History »Vasallo

Definition of Vasallo

To understand the term vassal, which etymologically comes from the Celtic word gwsai and means servant, it must be contextualized in the medieval world and in the established social structure, feudalism .

A vassal was any individual, from a peasant to a nobleman, who offered his services to a person of superior rank. In this way, a peasant was the vassal of a feudal lord and he in turn was that of a lord with more power. In other words, a collaboration pact was established between the two individuals, which is known as vassalage.

The vassalage ceremony represented an oath of fidelity and submission to the feudal lord

To formalize the agreement between the vassal and his lord a ritual, the vassalage ceremony was performed. With this reciprocal commitment, both parties agreed to a strategic alliance. Thus, the feudal lord offered his lands (the fief ), the military protection of his army and the protection of the law . In return, the vassal undertook to work the land that his lord had left him and, at the same time, swore loyalty.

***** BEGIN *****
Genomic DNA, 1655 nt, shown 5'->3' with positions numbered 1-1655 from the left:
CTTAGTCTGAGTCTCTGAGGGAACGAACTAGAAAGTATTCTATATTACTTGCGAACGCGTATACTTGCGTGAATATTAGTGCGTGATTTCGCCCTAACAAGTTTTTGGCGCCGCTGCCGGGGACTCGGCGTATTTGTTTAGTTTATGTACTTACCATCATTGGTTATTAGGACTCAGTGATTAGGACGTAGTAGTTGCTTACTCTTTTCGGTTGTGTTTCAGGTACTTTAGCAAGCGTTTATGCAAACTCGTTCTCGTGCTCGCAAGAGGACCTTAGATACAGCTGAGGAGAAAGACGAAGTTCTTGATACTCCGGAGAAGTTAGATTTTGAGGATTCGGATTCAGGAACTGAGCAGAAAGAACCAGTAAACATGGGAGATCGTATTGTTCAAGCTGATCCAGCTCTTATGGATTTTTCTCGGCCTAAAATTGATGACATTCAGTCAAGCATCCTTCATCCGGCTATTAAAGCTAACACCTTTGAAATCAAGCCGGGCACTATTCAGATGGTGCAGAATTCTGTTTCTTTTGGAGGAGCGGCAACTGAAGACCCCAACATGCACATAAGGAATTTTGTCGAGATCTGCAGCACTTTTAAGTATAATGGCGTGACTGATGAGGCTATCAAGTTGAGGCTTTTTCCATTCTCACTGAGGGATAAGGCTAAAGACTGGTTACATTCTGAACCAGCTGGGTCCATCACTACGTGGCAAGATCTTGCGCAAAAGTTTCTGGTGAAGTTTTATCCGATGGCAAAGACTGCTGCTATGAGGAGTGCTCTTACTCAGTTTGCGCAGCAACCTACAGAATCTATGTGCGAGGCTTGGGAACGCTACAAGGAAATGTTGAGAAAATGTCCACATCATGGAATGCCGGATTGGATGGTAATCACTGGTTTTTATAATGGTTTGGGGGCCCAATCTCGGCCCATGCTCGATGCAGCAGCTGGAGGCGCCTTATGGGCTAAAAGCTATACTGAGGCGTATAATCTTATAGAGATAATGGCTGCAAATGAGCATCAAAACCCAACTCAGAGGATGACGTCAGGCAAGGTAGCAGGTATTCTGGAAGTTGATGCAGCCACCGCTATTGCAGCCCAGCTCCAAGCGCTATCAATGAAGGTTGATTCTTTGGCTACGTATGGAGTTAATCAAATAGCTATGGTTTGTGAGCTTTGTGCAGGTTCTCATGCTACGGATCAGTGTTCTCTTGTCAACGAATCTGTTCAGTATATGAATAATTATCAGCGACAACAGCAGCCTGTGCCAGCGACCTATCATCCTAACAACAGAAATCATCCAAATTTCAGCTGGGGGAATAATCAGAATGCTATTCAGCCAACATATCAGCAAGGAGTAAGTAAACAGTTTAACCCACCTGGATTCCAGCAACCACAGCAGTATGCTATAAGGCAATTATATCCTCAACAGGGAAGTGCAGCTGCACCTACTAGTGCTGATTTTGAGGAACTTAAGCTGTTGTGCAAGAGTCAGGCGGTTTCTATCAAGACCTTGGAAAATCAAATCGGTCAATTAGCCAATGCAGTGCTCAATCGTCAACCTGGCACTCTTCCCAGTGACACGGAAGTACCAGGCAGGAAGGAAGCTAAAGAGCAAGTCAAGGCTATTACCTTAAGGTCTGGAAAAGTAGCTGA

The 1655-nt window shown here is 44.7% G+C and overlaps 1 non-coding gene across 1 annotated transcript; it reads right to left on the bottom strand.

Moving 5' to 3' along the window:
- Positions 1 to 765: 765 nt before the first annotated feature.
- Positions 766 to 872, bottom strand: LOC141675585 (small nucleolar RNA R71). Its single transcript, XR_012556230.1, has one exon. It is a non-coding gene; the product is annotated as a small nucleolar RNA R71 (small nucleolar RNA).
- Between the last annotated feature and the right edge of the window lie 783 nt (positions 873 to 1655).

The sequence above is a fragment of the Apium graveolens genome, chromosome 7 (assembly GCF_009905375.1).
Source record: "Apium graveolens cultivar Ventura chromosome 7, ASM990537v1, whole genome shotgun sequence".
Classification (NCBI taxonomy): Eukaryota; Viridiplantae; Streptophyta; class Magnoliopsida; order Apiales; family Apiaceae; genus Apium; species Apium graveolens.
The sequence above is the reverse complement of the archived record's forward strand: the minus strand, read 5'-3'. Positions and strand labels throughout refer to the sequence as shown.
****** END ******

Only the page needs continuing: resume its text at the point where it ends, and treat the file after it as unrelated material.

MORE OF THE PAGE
The key aspect to understand the institution of vassalage is the meaning that the earth had in the Middle Ages . For the man who possessed a fief, someone who worked the land in a productive way was necessary and for the ordinary man it was necessary to work the land in usufruct to survive. In this way, we could say that while the lord owned the fief, the vassal was the one who inhabited it and who did the work.

The institution of vassalage was in force for centuries, specifically until the fifteenth century

Most historians agree that the vassalage began to decline when the vassals became economically and socially strong and began demanding rights over the fief in which they lived.

The vassal-lord binomial allows us to understand a part of feudalism. In an analogous way, the worker-entrepreneurial binomial allows us to understand the operation of the capitalist system.

There are still vassals

In the vassalage ceremony, the vassal knelt before his lord and he took his hands and with this ritual they both sealed a bond. These types of rituals have disappeared from a legal point of view.

However, the idea of ​​submission implicit in the institution of vassalage continues today. Thus, everyone who submits to a powerful becomes his vassal.

Photo: Fotolia - jon_chica

Author: Javier Navarro | Site: - definition | Date: September. 2016 | URL: /historia/vasallo.php